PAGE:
Fire Prevention Month Activities
Fire Prevention Week was established to commemorate the Great Chicago Fire, the tragic 1871 conflagration that killed more than 250 people, left 100,000 homeless, destroyed more than 17,400 structures and burned more than 2,000 acres. The fire began on October 8, but continued into and did most of its damage on October 9, 1871.
In 1920, President Woodrow Wilson issued the first National Fire Prevention Day proclamation, and since 1922, Fire Prevention Week has been observed on the Sunday through Saturday period in which October 9 falls. According to the National Archives and Records Administration's Library Information Center, Fire Prevention Week is the longest running public health and safety observance on record. The President of the United States has signed a proclamation proclaiming a national observance during that week every year since 1925.
Most recent statistics released by the National Fire Protection Agency indicate a home structure fire is reported every 85 seconds. And because fire moves fast, people need to be ready to move faster. The fact is, when fire strikes a home can be engulfed in smoke and flames in just 2 minutes. That's why it's essential to create, and practice a fire escape plan with two ways out of every room, so in case the first way is blocked there's a backup plan ready to put into action.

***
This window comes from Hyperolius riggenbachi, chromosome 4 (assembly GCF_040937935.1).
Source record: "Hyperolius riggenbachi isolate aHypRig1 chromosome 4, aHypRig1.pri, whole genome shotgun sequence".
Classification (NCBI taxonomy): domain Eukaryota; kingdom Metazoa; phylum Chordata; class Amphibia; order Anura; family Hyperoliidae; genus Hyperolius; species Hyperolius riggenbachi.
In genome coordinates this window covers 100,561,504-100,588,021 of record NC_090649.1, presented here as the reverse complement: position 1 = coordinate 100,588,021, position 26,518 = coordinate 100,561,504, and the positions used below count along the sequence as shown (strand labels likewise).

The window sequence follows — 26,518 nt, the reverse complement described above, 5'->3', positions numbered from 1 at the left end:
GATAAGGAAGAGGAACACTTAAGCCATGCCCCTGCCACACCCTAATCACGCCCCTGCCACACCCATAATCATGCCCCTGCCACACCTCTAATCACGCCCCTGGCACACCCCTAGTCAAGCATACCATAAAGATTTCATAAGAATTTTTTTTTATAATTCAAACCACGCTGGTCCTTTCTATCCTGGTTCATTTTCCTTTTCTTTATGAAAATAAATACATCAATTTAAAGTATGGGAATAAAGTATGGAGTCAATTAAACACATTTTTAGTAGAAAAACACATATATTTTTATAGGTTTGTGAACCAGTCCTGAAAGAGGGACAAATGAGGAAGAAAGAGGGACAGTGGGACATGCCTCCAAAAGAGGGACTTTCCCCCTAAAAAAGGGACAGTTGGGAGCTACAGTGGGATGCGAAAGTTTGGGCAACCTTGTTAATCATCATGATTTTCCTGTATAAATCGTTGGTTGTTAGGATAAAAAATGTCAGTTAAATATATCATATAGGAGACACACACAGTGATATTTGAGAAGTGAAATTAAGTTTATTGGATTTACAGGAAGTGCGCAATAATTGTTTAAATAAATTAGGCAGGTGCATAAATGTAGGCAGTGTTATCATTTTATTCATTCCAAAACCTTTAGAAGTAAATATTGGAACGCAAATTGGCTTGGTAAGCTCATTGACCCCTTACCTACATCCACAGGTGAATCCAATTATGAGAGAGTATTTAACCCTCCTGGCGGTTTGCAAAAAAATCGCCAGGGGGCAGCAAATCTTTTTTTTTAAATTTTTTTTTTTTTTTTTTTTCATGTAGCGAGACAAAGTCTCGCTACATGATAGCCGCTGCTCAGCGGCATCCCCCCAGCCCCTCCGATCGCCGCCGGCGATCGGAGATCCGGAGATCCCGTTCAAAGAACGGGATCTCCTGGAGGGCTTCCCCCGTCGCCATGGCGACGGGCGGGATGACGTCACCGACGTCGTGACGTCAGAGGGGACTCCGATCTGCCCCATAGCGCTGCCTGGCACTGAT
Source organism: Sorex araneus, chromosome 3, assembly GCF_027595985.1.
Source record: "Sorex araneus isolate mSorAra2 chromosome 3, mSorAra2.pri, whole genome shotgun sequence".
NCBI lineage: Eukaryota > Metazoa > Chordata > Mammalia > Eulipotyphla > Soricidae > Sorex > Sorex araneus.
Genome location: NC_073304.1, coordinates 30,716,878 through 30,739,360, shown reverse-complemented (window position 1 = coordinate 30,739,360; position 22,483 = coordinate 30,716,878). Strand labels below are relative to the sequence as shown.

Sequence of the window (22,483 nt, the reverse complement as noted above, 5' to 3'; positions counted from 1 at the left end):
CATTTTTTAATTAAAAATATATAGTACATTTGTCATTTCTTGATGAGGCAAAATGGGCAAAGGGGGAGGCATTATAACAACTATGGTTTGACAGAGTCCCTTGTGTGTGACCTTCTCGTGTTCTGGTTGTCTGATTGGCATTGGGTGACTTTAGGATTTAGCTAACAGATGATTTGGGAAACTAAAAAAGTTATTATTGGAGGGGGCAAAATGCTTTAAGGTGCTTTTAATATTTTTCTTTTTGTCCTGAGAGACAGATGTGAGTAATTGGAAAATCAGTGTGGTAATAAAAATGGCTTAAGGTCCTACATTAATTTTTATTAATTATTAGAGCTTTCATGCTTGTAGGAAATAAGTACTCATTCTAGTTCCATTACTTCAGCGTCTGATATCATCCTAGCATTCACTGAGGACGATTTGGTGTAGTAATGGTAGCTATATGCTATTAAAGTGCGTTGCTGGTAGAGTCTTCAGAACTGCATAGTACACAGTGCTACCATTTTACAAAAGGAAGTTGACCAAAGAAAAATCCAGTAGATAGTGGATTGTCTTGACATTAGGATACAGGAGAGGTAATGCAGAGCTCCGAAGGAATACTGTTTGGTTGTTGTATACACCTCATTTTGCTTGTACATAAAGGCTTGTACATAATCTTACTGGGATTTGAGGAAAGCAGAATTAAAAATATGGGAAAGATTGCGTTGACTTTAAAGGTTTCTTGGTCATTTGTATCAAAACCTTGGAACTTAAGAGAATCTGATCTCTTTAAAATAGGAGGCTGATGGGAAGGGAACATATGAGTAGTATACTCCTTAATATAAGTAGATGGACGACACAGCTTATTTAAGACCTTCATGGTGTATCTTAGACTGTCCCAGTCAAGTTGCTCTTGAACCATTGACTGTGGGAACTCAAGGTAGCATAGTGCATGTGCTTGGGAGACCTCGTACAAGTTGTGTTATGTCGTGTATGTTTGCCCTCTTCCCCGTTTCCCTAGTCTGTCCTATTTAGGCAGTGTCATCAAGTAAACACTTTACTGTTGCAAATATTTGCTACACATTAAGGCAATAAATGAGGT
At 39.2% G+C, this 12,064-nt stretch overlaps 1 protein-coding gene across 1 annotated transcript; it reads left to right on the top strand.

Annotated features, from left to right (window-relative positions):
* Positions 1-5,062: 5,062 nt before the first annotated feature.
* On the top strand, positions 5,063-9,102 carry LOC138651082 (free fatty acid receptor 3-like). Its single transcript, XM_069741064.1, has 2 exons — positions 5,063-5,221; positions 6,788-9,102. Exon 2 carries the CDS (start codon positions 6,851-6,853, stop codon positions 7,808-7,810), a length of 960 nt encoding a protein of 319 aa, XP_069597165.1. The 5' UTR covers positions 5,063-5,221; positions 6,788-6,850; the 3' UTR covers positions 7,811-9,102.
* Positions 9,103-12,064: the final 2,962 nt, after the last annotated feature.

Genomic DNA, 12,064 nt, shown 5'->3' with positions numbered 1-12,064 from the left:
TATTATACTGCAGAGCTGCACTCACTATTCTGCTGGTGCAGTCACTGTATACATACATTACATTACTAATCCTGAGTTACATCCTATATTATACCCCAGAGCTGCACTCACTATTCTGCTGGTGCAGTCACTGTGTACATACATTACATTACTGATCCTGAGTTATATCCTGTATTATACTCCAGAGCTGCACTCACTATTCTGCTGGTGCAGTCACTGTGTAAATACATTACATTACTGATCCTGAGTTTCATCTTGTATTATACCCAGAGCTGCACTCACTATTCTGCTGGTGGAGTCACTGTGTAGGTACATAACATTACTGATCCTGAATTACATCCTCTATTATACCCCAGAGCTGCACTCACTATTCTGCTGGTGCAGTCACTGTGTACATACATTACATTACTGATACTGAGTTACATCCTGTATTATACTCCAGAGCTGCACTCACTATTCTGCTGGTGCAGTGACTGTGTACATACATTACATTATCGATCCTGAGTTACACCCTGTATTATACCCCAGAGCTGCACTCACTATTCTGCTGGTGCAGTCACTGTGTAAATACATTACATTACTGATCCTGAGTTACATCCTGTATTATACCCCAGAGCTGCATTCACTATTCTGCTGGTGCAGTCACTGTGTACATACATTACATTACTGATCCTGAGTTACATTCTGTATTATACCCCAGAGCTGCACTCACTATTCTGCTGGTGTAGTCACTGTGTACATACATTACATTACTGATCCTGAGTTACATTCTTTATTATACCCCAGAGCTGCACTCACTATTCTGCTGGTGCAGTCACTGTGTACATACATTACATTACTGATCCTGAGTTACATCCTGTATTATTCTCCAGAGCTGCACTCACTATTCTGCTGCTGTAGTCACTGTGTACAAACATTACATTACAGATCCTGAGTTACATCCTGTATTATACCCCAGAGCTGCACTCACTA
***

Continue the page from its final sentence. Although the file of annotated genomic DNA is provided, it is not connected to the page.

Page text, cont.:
- U.S. fire departments responded to 369,500 home structure fires. These fires caused 13,350 civilian injuries, 2,640 civilian deaths, and $6.9 billion in direct damage.
- According to an NFPA survey, only one-third of Americans have both developed and practiced a home fire escape plan.
- Almost three-quarters of Americans do have an escape plan; however, less than half actually practiced it.
- Almost two-thirds (62%) of reported home fire deaths resulted from fires in homes with no smoke alarms or no working smoke alarms.
- Working smoke alarms cut the risk of dying in reported home fires in half.
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